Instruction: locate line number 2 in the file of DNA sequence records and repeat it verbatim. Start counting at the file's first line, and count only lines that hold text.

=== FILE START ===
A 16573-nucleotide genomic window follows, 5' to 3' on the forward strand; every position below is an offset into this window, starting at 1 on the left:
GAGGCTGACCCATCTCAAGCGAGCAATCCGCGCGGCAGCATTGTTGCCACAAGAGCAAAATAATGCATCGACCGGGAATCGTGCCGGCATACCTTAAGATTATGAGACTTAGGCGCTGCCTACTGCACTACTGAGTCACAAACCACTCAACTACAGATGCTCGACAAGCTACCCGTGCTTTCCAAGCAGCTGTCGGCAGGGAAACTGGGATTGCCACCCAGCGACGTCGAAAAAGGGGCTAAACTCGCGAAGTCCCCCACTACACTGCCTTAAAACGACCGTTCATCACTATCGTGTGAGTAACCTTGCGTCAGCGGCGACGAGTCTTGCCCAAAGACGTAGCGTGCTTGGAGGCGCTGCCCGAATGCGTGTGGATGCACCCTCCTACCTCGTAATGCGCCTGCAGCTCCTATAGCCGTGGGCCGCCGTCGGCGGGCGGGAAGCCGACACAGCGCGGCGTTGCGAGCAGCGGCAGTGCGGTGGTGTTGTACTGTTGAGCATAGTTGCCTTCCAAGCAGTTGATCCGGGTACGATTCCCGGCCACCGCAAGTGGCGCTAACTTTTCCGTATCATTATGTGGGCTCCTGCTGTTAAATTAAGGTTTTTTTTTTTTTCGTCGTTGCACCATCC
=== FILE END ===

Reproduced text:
GAGGCTGACCCATCTCAAGCGAGCAATCCGCGCGGCAGCATTGTTGCCACAAGAGCAAAATAATGCATCGACCGGGAATCGTGCCGGCATACCTTAAGATTATGAGACTTAGGCGCTGCCTACTGCACTACTGAGTCACAAACCACTCAACTACAGATGCTCGACAAGCTACCCGTGCTTTCCAAGCAGCTGTCGGCAGGGAAACTGGGATTGCCACCCAGCGACGTCGAAAAAGGGGCTAAACTCGCGAAGTCCCCCACTACACTGCCTTAAAACGACCGTTCATCACTATCGTGTGAGTAACCTTGCGTCAGCGGCGACGAGTCTTGCCCAAAGACGTAGCGTGCTTGGAGGCGCTGCCCGAATGCGTGTGGATGCACCCTCCTACCTCGTAATGCGCCTGCAGCTCCTATAGCCGTGGGCCGCCGTCGGCGGGCGGGAAGCCGACACAGCGCGGCGTTGCGAGCAGCGGCAGTGCGGTGGTGTTGTACTGTTGAGCATAGTTGCCTTCCAAGCAGTTGATCCGGGTACGATTCCCGGCCACCGCAAGTGGCGCTAACTTTTCCGTATCATTATGTGGGCTCCTGCTGTTAAATTAAGGTTTTTTTTTTTTTCGTCGTTGCACCATCC